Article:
Trigger alias for add_job(): interval

class apscheduler.triggers.interval.IntervalTrigger(weeks=0, days=0, hours=0, minutes=0, seconds=0, start_date=None, end_date=None, timezone=None)

Bases: apscheduler.triggers.base.BaseTrigger

Triggers on specified intervals, starting on start_date if specified, datetime.now() + interval otherwise.

  • weeks (int) – number of weeks to wait
  • days (int) – number of days to wait
  • hours (int) – number of hours to wait
  • minutes (int) – number of minutes to wait
  • seconds (int) – number of seconds to wait
  • start_date (datetime|str) – starting point for the interval calculation
  • end_date (datetime|str) – latest possible date/time to trigger on
  • timezone (datetime.tzinfo|str) – time zone to use for the date/time calculations


This method schedules jobs to be run periodically, on selected intervals.

You can also specify the starting date and ending dates for the schedule through the start_date and end_date parameters, respectively. They can be given as a date/datetime object or text (in the ISO 8601 format).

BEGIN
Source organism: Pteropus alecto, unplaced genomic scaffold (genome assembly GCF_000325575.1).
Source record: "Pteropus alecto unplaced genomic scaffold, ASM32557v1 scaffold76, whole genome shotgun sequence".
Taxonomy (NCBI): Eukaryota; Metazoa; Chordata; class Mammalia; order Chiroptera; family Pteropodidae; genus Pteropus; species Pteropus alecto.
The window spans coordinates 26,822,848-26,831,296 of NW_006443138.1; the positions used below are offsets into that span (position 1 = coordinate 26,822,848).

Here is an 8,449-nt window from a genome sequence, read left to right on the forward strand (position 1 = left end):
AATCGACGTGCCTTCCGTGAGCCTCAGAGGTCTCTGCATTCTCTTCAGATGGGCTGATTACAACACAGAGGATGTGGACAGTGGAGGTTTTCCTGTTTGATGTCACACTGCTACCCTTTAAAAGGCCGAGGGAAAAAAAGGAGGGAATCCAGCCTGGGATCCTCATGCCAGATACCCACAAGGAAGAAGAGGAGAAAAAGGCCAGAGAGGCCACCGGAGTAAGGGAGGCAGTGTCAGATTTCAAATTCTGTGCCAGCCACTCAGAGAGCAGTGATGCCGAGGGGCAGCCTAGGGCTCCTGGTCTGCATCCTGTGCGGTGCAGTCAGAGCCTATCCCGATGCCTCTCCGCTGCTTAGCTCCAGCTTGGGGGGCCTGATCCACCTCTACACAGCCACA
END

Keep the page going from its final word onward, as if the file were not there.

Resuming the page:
If the start date is in the past, the trigger will not fire many times retroactively but instead calculates the next run time from the current time, based on the past start time.


from datetime import datetime

from apscheduler.scheduler import BlockingScheduler

def job_function():
    print("Hello World")

sched = BlockingScheduler()

# Schedule job_function to be called every two hours
sched.add_job(job_function, 'interval', hours=2)


You can use start_date and end_date to limit the total time in which the schedule runs:

# The same as before, but starts on 2010-10-10 at 9:30 and stops on 2014-06-15 at 11:00
sched.add_job(job_function, 'interval', hours=2, start_date='2010-10-10 09:30', end_date='2014-06-15 11:00)

The scheduled_job() decorator works nicely too:

from apscheduler.scheduler import BlockingScheduler

@sched.scheduled_job('interval', id='my_job_id', hours=2)
def job_function():
    print("Hello World")